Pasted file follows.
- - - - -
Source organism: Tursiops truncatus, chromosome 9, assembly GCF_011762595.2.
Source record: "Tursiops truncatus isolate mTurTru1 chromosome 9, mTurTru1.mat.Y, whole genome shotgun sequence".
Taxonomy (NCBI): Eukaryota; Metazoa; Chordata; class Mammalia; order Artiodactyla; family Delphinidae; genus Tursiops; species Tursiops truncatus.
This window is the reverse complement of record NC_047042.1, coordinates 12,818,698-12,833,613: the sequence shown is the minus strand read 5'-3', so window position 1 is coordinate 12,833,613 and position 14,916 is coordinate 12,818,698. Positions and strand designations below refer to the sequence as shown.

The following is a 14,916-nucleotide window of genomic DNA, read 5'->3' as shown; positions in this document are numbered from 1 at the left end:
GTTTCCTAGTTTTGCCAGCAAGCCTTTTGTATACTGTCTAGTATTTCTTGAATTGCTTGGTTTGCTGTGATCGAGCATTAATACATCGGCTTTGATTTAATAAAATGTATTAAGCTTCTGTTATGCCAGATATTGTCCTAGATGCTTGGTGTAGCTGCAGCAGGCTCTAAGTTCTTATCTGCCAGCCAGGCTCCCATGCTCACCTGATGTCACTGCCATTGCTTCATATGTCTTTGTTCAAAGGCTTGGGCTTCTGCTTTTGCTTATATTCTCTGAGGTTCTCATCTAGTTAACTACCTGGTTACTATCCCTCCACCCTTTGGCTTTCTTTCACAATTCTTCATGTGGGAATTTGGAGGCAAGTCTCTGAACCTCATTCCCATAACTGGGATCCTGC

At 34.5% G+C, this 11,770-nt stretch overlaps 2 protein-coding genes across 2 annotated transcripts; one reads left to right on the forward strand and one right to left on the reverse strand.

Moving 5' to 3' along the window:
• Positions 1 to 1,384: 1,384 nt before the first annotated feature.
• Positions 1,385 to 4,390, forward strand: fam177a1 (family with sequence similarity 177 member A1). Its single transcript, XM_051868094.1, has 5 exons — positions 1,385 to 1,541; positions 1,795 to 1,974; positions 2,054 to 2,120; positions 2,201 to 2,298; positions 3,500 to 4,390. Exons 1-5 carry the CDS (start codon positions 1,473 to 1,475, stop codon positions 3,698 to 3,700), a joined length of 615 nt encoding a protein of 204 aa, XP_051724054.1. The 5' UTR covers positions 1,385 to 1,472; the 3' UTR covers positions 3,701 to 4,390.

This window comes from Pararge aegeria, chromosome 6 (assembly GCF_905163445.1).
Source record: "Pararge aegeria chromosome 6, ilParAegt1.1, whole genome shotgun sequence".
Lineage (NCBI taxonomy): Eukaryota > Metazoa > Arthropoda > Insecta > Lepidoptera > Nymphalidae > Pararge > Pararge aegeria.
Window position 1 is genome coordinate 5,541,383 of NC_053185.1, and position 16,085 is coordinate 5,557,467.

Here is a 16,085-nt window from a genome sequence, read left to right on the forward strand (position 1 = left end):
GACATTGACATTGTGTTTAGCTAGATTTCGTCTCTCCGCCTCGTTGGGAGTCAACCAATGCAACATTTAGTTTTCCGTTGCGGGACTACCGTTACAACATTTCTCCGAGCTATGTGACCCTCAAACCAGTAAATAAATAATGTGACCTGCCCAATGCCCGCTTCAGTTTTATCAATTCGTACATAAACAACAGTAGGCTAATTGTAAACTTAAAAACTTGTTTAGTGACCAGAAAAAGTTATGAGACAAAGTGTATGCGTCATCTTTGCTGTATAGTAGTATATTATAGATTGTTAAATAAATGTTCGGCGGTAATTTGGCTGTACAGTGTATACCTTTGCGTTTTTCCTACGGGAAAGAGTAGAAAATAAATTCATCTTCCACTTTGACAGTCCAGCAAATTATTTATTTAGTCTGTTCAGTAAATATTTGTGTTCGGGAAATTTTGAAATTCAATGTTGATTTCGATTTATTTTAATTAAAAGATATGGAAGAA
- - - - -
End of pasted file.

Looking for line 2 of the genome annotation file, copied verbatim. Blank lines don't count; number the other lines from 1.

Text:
Source record: "Tursiops truncatus isolate mTurTru1 chromosome 9, mTurTru1.mat.Y, whole genome shotgun sequence".